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[ Also see Common Sense Discernment Discretion Education Experience Faith Folly Forethought Good Sense Ignorance Intellect Intelligence Judgment Knowledge Learning Mind Monomania Pedantry Policy Prudence Reason Self-knowledge Sense Thought Truth Understanding Virtue Wit ]

The fool doth think he is wise, but the wise man knows himself to be a fool.
      - William Shakespeare, As You Like It
         (Touchstone at V, i)

Thou shouldst not have been old till thou hadst been wise.
      - William Shakespeare, King Lear
         (Fool at I, v)

'Tis much he dares;
  And to that dauntless temper of his mind
    He hath a wisdom that doth guide his valor
      To act in safety.
      - William Shakespeare, Macbeth
         (Macbeth at III, i)

Well, God give them wisdom that have it, and those that are fools, let them use their talents.
      - William Shakespeare,
        Twelfth Night, or, What You Will
         (Clown at I, v)

A man cannot learn to be wise any more than he can learn to be handsome.
      - Henry Wheeler Shaw (used pseudonyms Josh Billings and Uncle Esek)

Wisdom deprives even poverty of half its power.
      - Henry Wheeler Shaw (used pseudonyms Josh Billings and Uncle Esek)

The glory and increase of wisdom stands in exercising it.
      - Sir Philip Sidney (Sydney)

What doth better become wisdom than to discern what is worthy the living.
      - Sir Philip Sidney (Sydney)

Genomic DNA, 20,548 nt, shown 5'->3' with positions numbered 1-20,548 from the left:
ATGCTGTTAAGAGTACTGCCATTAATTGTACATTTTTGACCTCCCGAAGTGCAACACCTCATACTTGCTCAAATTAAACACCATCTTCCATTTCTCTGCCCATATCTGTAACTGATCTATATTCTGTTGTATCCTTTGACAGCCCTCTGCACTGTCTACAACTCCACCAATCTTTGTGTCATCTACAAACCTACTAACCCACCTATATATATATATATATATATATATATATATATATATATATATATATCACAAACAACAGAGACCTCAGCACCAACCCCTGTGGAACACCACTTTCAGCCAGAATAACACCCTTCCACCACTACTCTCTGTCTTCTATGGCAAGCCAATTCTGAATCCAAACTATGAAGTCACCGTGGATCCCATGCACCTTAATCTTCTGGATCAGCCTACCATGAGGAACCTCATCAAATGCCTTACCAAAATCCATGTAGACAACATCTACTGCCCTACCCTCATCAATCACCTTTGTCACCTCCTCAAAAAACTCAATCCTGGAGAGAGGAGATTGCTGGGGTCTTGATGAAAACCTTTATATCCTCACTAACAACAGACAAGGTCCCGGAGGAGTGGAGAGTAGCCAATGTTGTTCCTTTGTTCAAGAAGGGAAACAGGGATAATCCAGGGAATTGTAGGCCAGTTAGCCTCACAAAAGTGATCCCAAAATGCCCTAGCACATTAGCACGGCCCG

Much of the wisdom of one age, is the folly of the next.
      - Charles Simmons (2)

The fool is willing to pay for anything but wisdom. No man buys that of which he supposes himself to have an abundance already.
      - William Gilmore Simms

Wisdom adorns riches, and shadows poverty.
      - Socrates

Wisdom begins in wonder.
      - Socrates

As for me, all I know is that I know nothing.
      - Socrates in Plato's "Phaedrus", sec. CCXXXV

Though a man be wise it is no shame for him to live and learn.
      - Sophocles

Wisdom is the most important part of happiness.
      - Sophocles

A short saying oft contains much wisdom.
      - Sophocles, Aletes (frag. 99)

Happy those
  Who in the after-days shall live, when Time
    Hath spoken, and the multitude of years
      Taught wisdom to mankind!
      - Robert Southey, Joan of Arc (bk. I)

Wisdom and love do not take up their abode in the same breast.
      - Emile Souvestre

The doorstep to the temple of wisdom is a knowledge of our own ignorance.
      - Charles Haddon Spurgeon,
        Gleanings among the Sheaves--The First Lesson

Away, thou strange justifier of thyself, to be wiser than thou wert, by the event.
      - quoted by Sir George Staunton,
        in a speech replying to Sir James Graham's resolution condemning the Melbourne ministry, House of Commons

Wisdom may be the ultimate arbiter, but is seldom the immediate agent in human affairs.
      - Sir James Fitzjames Stephen

Human wisdom is the aggregate of all human experience, constantly accumulating and selecting and reorganizing its own materials.
      - Justice Joseph Story

Wisdom is a fox who, after long hunting, will at last cost you the pains to dig out; it is a cheese, which, by how much the richer, has the thicker, the homlier, and the coarser coat; and whereof to a judicious palate, the maggots are best. It is a sack posset, wherein the deeper you go, you'll find it the sweeter. Wisdom is a hen, whose cackling we must value and consider, because it is attended with an egg. But lastly, it is a nut, which, unless you choose with judgment, may cost you a tooth, and pay you with nothing but a worm.
      - Jonathan Swift

He bids fair to grow wise who has discovered that he is not so.
      - Syrus (Publilius Syrus), Maxims

He is truly wise who gains wisdom from another's mishap.
      - Syrus (Publilius Syrus), Maxims

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